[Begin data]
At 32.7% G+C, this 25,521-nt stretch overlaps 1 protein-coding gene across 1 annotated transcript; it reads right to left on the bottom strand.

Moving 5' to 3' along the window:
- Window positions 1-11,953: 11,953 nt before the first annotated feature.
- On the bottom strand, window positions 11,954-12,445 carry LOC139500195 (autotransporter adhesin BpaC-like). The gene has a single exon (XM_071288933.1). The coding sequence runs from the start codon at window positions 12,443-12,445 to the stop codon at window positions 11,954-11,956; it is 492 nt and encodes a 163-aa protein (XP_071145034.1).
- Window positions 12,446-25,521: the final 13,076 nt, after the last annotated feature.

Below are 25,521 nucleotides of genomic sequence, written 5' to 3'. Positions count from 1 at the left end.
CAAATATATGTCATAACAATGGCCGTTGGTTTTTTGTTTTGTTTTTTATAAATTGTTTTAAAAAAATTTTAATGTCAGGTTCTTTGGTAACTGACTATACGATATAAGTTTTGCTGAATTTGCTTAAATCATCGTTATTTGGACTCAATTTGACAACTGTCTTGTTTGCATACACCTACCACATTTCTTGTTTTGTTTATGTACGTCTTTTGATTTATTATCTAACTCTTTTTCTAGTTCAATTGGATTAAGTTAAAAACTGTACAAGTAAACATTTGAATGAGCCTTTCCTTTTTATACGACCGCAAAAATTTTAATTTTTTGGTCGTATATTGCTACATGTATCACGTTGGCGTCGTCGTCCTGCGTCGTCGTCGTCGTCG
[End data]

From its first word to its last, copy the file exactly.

At 32.7% G+C, this 25,521-nt stretch overlaps 1 protein-coding gene across 1 annotated transcript; it reads right to left on the bottom strand.

Moving 5' to 3' along the window:
- Window positions 1-11,953: 11,953 nt before the first annotated feature.
- On the bottom strand, window positions 11,954-12,445 carry LOC139500195 (autotransporter adhesin BpaC-like). The gene has a single exon (XM_071288933.1). The coding sequence runs from the start codon at window positions 12,443-12,445 to the stop codon at window positions 11,954-11,956; it is 492 nt and encodes a 163-aa protein (XP_071145034.1).
- Window positions 12,446-25,521: the final 13,076 nt, after the last annotated feature.

Below are 25,521 nucleotides of genomic sequence, written 5' to 3'. Positions count from 1 at the left end.
CAAATATATGTCATAACAATGGCCGTTGGTTTTTTGTTTTGTTTTTTATAAATTGTTTTAAAAAAATTTTAATGTCAGGTTCTTTGGTAACTGACTATACGATATAAGTTTTGCTGAATTTGCTTAAATCATCGTTATTTGGACTCAATTTGACAACTGTCTTGTTTGCATACACCTACCACATTTCTTGTTTTGTTTATGTACGTCTTTTGATTTATTATCTAACTCTTTTTCTAGTTCAATTGGATTAAGTTAAAAACTGTACAAGTAAACATTTGAATGAGCCTTTCCTTTTTATACGACCGCAAAAATTTTAATTTTTTGGTCGTATATTGCTACATGTATCACGTTGGCGTCGTCGTCCTGCGTCGTCGTCGTCGTCG